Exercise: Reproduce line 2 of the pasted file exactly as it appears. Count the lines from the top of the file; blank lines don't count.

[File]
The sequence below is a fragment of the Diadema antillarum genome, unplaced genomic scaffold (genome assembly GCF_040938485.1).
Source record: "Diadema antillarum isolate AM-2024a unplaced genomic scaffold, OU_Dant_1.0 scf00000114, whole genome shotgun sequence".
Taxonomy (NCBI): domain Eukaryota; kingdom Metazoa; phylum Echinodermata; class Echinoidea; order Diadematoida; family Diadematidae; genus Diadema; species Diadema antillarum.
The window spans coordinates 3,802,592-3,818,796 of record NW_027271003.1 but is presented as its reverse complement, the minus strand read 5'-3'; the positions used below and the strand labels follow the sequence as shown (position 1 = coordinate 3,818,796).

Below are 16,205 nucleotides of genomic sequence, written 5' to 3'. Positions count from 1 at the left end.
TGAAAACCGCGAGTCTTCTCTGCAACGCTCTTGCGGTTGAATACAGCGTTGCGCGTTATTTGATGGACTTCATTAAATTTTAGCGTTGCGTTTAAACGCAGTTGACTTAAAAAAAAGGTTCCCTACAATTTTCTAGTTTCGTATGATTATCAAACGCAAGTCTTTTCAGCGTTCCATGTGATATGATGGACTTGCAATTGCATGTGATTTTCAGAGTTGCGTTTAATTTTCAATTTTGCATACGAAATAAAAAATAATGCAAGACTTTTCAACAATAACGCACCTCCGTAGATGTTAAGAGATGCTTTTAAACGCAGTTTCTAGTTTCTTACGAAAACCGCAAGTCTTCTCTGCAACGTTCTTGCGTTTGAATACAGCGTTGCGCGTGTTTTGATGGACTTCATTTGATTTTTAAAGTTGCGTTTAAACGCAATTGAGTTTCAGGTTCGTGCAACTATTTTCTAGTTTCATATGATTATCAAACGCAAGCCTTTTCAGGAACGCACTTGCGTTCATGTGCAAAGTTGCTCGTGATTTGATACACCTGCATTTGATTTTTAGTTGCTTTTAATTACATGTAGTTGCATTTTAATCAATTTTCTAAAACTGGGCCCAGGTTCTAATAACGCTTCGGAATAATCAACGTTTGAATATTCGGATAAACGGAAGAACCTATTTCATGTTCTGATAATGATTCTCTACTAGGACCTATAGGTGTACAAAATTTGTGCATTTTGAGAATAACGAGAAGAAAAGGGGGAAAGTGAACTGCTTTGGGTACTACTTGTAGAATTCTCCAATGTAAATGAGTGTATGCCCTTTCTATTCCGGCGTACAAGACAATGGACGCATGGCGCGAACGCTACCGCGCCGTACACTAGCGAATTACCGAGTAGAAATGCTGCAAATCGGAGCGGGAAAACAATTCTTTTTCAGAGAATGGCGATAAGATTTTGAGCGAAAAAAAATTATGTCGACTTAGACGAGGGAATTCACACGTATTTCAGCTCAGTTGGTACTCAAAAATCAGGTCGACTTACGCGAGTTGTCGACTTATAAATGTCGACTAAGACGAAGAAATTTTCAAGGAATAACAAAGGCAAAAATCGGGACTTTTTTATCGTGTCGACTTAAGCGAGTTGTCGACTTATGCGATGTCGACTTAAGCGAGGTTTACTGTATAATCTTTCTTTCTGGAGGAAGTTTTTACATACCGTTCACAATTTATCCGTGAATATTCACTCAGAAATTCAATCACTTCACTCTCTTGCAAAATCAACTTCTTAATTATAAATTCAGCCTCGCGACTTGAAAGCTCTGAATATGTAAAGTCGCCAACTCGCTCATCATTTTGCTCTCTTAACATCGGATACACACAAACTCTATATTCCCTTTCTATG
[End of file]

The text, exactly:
Source record: "Diadema antillarum isolate AM-2024a unplaced genomic scaffold, OU_Dant_1.0 scf00000114, whole genome shotgun sequence".